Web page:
More US rigs idled as offshore drilling markets soften

US drilling activity continued to fall, down by 20 units to 955 rotary rigs still working this week, compared with 1,842 drilling during the same period a year ago, said Baker Hughes Inc.

Sam Fletcher
Senior Writer

HOUSTON, Apr. 24 -- US drilling activity continued to fall, down by 20 units to 955 rotary rigs still working this week, compared with 1,842 drilling during the same period a year ago, said Baker Hughes Inc.

Land operations had the biggest loss in the US, down 23 rigs to 899 active this week. Inland waters activity declined by 1 rig to 5 working. Offshore drilling increased, however, up 4 to 51 rigs in federal waters, including an increase of 3 rigs to 49 in the Gulf of Mexico.

Of the rigs still working, 742 were drilling for natural gas, 18 fewer than the previous week. Those drilling for oil were down 3 to 202. There were 11 rigs unclassified. Horizontal and directional drilling declined by 14 rigs each to 385 and 172, respectively.

Among the major producing states, Texas was down 6 rigs to 378. North Dakota lost 5 to 38. Louisiana's rig count declined by 4 to 132. Wyoming was down 3 to 34, and Colorado lost 2 to 50. Oklahoma, New Mexico, and California lost 1 rig each 90, 30, and 18 respectively. Arkansas was unchanged at 45. Alaska increased by 1 rig to 8 working.

In other states of interest, Pennsylvania was down 1 rig to 30. Utah lost 1 to 16. West Virginia was unchanged with 21 rotary rigs working.

Canada's weekly rig count dropped by 9 to 65, down from 88 working in the same period a year ago.

Offshore drilling outlook
Analysts at Friedman, Billings, Ramsey & Co. Inc. (FBR) in Arlington, Va., said, "Demand for jack ups is minimal with many being stacked, heading for the shipyard, or taking accommodation contracts instead." They said, "We still expect costs to raise throughout the year for most of these offshore drillers as new rigs commence operations or exit the shipyard."

FBR analysts said, "The floater market is weakening, with newer rigs competing down market with older rigs. Furthermore, the frequency of sublets from operators is exacerbating the downward pressure. In some cases, companies are competing with their own rigs, as operators seek to sublet from current contracts. Some areas of strength remain. Brazil continues to search for drilling capacity in order to satisfy its large drilling program."

They said, "The Middle East and Southeast Asia are seeing the greatest amount of weakness, with many jack ups stacking or expected to stack after current contracts. In addition, operators have been seeking rate relief in exchange for longer terms, which has helped to increase contract coverage for some offshore drillers. The North Sea remains somewhat insulated, as is typical of the high regulation region. Mexico is the sole bright spot in jack up demand, and several incremental tenders are expected in May and June. Estimates for required jack ups range from 4 to 10 additional units, and we expect this to be highly competitive. The Gulf of Mexico is weak as well but is the only region to have lower day rates pique the interest of some smaller operators."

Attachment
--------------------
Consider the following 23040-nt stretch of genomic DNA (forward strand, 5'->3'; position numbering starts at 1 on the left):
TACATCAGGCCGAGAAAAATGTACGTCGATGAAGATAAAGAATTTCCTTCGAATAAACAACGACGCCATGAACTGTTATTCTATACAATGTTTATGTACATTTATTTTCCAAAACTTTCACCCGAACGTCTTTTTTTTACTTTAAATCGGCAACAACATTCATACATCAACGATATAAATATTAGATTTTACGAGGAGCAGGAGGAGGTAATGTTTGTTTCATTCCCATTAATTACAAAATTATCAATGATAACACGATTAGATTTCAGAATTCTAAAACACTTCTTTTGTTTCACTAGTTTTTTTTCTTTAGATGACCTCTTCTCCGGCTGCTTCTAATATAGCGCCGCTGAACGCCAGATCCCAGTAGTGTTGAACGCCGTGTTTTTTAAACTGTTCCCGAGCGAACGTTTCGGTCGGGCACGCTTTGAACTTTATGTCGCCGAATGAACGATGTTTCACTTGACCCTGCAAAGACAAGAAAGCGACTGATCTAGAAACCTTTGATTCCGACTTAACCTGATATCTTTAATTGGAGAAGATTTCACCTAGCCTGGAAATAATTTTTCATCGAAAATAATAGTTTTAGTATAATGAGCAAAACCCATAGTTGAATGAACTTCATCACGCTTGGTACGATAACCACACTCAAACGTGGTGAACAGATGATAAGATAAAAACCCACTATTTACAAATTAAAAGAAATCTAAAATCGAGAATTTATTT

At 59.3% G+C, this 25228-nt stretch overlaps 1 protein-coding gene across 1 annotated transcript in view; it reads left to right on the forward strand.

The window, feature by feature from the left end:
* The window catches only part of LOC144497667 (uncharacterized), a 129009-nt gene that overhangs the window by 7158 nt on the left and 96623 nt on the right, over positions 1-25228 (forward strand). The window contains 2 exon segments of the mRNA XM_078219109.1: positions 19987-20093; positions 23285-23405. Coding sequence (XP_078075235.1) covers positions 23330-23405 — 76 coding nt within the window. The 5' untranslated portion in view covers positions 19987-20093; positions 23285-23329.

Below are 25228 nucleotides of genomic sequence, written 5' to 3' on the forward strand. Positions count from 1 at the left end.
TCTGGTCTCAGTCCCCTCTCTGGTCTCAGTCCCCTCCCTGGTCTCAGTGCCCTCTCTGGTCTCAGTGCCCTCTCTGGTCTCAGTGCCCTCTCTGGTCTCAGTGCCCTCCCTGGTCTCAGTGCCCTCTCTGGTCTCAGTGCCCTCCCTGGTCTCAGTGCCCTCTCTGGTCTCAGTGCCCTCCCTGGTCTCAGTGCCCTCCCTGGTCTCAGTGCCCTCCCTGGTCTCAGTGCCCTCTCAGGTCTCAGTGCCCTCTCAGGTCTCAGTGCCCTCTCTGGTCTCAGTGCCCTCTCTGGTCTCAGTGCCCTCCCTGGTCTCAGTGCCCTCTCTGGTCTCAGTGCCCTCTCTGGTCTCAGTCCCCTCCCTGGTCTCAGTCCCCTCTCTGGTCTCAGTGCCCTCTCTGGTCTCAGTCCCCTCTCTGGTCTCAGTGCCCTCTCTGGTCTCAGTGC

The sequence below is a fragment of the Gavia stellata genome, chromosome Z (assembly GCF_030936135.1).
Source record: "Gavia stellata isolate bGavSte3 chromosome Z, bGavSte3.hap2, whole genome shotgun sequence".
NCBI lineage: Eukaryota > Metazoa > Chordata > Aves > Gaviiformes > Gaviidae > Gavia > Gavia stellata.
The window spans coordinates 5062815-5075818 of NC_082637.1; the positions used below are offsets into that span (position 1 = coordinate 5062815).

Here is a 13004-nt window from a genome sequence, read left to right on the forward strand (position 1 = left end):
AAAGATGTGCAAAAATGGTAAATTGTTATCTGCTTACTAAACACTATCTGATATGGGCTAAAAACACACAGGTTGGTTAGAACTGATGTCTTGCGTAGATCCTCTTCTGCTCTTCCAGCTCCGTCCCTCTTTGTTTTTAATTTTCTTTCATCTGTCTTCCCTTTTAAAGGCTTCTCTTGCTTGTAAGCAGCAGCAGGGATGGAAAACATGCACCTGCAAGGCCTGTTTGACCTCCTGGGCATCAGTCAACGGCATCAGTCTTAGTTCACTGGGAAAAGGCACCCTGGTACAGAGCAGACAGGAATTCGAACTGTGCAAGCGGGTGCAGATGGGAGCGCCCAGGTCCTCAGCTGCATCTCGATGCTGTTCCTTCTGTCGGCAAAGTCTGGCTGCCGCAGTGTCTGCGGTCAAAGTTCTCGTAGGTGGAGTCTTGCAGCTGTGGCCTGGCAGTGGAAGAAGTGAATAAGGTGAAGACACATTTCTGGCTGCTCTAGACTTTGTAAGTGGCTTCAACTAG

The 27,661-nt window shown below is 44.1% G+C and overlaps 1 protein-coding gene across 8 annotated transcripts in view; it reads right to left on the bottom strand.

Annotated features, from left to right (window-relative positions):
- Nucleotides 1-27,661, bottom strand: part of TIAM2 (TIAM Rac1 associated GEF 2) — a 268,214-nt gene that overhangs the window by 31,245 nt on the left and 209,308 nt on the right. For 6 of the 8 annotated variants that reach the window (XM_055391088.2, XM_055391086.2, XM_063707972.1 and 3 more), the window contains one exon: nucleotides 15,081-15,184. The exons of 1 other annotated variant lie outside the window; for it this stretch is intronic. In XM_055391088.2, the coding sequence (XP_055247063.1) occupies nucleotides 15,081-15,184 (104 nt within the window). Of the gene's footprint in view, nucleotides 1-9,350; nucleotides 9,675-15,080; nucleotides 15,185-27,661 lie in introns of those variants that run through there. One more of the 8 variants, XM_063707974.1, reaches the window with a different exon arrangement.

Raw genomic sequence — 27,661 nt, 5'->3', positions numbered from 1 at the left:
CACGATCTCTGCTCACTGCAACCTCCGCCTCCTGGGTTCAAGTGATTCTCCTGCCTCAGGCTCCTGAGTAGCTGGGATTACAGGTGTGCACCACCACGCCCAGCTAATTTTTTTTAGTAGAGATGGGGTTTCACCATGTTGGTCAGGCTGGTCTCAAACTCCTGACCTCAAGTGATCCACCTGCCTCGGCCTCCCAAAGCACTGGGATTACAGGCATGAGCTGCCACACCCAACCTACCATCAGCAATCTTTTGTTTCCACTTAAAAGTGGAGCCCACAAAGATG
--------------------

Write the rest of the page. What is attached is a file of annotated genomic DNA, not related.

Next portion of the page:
Meanwhile, drilling contractors Noble Corp., Diamond Offshore Drilling Inc., and Ensco International Inc. reported first-quarter earnings above Wall Street consensus estimates largely because of lower-than-expected operating costs. Following conference calls Apr. 23 from each of the drilling contractors to financial analysts, officials at Pritchard Capital Partners LLC, New Orleans, noted that operating costs "are moderating and in some cases declining from 2008 and that the market is going to be bad as expected, but very manageable and not as bad as some may have anticipated." They said, "The tone on all of the calls was somewhat positive, although all were very well aware that rates were declining and rigs would be stacked throughout the year."

James D. Crandell at Barclays Capital Inc. said, "Demand for jack ups both internationally and in the Gulf of Mexico continues to soften, and day rates and utilization are likely to remain weak through 2010." He said in another report, "New rig orders are expected to remain relatively weak through 2009 and much of 2010 (although Brazil should be a bright spot)."

Pritchard Capital analysts agreed, saying, "The jack up market will remain soft into 2010, and rigs will experience significant rate declines as well as substantial idle time. With supply exceeding demand, we had expected that the market would exit 2009 with 45 to 75 jack ups idle. We now forecast that this figure is likely to be closer to the higher-end of this range, as prospects for additional jack up tenders are dwindling with commodity prices remaining relatively weak. The imbalance now appears to be approximately 78 rigs. We expect the Middle East, Southeast Asia and Gulf of Mexico will be the weakest regions in 2009, but are forecasting day rate declines of 30% to 56% in 2009 and additional declines of [as much as] 26% in 2010 across all regions."

They added, "While we expect the ultradeepwater floater market to hold up better than the jack up and midwater markets, we believe leading edge day rates will decline to approximately $495,000 in 2010 for drillships and $425,000 for semisubmersibles. India, West Africa, and Brazil will likely continue to demand ultradeepwater rigs, and with the current market demand exceeding supply through 2010, rates will likely hold firm near our forecasts."

Contact Sam Fletcher at samf@ogjonline.com.

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